Some limitations of current proteomic methodology should be mentioned because they reflect on the ability of a proteomic study to aid in understanding a complex physiological problem. First, to detect proteins on gels and to identify them by mass spectrometry, a minimum amount of protein is required. There are also considerable difficulties in separating and identifying membrane proteins by this methodology. These issues may explain why Arrell et al were able to identify only 135 spots despite their thorough and varied separation strategies. This is obviously far fewer than the proteins produced by the genome that comprises on the order of 30 000 genes, and there is every likelihood that many of the proteins that were not evaluated in this study are important to preconditioning. An additional problem is that proteome databases for animal species like that for rabbit are not as complete as those for human and mouse, making the choice of experimental model important to enhance the outcome of proteomic studies. One method to improve the number of proteins detected is to study a less complex proteome by purifying proteins in a specific cell fraction or organelle. As a pertinent example, while the article by Arrell et al was under review, a study was published that examines changes in abundance of the proteins in mitochondria isolated from intact rabbit hearts subjected to ischemia with or without preconditioning.8 Changes were identified in 22 mitochondrial proteins, 7 from the respiratory chain including 2 ATP synthase subunits (but not the ß subunit).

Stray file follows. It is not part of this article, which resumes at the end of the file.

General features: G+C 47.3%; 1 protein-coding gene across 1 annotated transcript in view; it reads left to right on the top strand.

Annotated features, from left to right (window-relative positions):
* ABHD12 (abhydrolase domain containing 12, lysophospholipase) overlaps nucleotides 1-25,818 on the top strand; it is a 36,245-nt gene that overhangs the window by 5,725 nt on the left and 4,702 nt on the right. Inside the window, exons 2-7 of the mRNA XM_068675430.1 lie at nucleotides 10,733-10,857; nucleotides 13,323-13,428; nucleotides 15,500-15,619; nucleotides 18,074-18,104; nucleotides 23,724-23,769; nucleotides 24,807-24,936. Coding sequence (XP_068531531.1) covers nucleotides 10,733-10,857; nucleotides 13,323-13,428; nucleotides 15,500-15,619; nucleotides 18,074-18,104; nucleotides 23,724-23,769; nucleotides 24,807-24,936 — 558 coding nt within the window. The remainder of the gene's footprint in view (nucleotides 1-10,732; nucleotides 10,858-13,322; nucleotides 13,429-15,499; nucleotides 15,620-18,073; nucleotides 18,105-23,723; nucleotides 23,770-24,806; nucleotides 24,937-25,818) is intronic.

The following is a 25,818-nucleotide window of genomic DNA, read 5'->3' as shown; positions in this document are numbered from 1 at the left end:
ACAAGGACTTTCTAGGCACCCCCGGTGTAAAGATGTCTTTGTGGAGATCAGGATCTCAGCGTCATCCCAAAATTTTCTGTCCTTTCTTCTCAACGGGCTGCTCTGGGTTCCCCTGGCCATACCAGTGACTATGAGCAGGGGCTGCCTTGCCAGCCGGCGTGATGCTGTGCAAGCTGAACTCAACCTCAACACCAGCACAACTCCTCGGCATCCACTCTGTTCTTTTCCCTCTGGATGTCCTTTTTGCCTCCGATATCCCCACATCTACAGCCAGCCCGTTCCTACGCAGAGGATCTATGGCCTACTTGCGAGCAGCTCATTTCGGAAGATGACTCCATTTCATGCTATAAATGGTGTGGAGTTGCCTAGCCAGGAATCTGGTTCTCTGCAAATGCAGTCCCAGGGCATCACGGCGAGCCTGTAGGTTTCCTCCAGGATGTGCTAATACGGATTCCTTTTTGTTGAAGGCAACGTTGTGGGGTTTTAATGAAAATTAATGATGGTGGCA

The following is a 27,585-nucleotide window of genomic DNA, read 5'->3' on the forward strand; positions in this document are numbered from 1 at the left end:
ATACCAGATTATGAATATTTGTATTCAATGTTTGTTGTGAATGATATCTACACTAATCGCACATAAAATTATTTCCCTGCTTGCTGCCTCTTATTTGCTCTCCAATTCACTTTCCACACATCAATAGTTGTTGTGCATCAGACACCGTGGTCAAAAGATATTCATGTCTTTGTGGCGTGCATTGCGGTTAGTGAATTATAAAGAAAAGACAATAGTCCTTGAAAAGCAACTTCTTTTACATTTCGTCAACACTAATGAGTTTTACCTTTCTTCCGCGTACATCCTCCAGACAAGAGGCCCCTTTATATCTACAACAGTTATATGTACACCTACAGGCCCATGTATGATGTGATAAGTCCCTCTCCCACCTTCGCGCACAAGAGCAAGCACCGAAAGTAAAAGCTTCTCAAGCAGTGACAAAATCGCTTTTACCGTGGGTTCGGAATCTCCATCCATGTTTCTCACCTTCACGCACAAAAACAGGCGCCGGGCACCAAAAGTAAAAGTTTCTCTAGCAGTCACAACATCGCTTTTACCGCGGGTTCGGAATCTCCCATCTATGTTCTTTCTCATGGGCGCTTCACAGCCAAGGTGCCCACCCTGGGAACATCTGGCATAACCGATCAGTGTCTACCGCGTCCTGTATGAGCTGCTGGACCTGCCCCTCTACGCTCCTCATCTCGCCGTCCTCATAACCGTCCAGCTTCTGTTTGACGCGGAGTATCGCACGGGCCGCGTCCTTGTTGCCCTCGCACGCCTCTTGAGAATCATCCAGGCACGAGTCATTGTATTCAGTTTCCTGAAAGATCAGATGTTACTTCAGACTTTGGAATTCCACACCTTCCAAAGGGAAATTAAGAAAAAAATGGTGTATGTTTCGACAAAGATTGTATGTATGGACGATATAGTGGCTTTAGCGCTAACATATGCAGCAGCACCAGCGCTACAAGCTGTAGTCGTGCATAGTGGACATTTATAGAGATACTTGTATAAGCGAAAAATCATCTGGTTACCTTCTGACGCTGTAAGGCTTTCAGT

Another major factor that limits the number of proteins identified is the degree to which the proteome undergoes posttranslational modifications (PTM’s). Because the mass of a particular peptide is altered by phosphorylation, glycation, prenylation, methylation, or oxidation of amino acid residues (eg, nitrotyrosine, S-nitrosation, S-glutathiolation), the mass of the peptide may fail to match that in online databases unless they are specifically queried. The myriad of possible PTM’s dramatically complicates the proteome. As an example, 1 cysteine residue in a serum protein was found to exist in at least 14 different adducts or oxidation states.9 PTM’s are of supreme physiological significance because many, like phosphorylation, change protein structure-function relationships. This makes solving the proteome of particular importance to understanding fundamental biological mechanisms. One potential solution is to concentrate on 1 particular modification such as phosphorylation. Immobilized metal affinity column chromatography (IMAC) was used by Arrell et al to concentrate for further study the phosphorylated ATP synthase subunit. In another new publication, Li et al10 used IMAC to look for phosphorylated proteins in cultured rat ventricular myocytes exposed to diazoxide. They found changes in phosphorylation of 5 proteins, but not in ATP synthase subunits. Because reactive oxygen and nitrogen species arising during ischemia have been implicated in preconditioning, oxidative PTM’s could introduce key protein function changes. Many oxidative PTM’s, eg, S-nitrosation and S-glutathiolation, are reversible and induce changes in protein function, and changes in these adducts would be missed in most studies because the proteins are typically prepared under thiol reducing conditions. Many new techniques are available, however to examine oxidative PTM’s.11